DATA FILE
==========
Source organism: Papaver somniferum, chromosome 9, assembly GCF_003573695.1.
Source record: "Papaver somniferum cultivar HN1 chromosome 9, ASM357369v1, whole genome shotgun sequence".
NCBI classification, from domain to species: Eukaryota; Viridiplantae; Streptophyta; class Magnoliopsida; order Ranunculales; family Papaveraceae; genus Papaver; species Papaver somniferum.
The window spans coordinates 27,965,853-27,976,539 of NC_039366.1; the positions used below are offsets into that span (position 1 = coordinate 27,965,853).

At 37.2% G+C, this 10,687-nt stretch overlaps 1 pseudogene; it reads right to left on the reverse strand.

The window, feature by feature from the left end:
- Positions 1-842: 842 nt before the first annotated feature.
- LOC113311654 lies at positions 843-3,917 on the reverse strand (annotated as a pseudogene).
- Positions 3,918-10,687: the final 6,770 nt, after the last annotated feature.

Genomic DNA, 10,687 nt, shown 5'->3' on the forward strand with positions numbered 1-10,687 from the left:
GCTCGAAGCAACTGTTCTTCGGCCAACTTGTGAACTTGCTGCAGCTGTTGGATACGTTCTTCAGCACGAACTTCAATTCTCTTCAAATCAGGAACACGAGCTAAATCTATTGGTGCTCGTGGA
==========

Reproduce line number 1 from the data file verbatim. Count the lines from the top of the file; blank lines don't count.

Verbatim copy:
Source organism: Papaver somniferum, chromosome 9, assembly GCF_003573695.1.